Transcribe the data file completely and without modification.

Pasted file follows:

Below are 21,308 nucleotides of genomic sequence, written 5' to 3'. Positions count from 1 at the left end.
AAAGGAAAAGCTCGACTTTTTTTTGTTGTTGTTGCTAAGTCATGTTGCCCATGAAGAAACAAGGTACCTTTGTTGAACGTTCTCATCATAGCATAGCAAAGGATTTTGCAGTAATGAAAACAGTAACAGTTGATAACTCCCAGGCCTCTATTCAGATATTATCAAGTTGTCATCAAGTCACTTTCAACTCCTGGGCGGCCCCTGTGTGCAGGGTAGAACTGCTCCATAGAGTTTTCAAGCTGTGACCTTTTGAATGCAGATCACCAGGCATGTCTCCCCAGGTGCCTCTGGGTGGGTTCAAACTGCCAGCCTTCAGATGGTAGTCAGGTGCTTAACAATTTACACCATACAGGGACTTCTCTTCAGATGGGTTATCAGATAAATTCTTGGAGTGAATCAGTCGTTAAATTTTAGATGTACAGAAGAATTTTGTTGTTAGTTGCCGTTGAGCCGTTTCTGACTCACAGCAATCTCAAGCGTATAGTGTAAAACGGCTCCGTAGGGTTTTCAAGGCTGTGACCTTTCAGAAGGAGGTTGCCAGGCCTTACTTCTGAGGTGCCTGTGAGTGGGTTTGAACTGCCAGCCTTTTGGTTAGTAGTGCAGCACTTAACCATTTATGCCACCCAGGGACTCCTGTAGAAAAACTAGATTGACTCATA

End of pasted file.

Below are 21,308 nucleotides of genomic sequence, written 5' to 3'. Positions count from 1 at the left end.
AAAGGAAAAGCTCGACTTTTTTTTGTTGTTGTTGCTAAGTCATGTTGCCCATGAAGAAACAAGGTACCTTTGTTGAACGTTCTCATCATAGCATAGCAAAGGATTTTGCAGTAATGAAAACAGTAACAGTTGATAACTCCCAGGCCTCTATTCAGATATTATCAAGTTGTCATCAAGTCACTTTCAACTCCTGGGCGGCCCCTGTGTGCAGGGTAGAACTGCTCCATAGAGTTTTCAAGCTGTGACCTTTTGAATGCAGATCACCAGGCATGTCTCCCCAGGTGCCTCTGGGTGGGTTCAAACTGCCAGCCTTCAGATGGTAGTCAGGTGCTTAACAATTTACACCATACAGGGACTTCTCTTCAGATGGGTTATCAGATAAATTCTTGGAGTGAATCAGTCGTTAAATTTTAGATGTACAGAAGAATTTTGTTGTTAGTTGCCGTTGAGCCGTTTCTGACTCACAGCAATCTCAAGCGTATAGTGTAAAACGGCTCCGTAGGGTTTTCAAGGCTGTGACCTTTCAGAAGGAGGTTGCCAGGCCTTACTTCTGAGGTGCCTGTGAGTGGGTTTGAACTGCCAGCCTTTTGGTTAGTAGTGCAGCACTTAACCATTTATGCCACCCAGGGACTCCTGTAGAAAAACTAGATTGACTCATA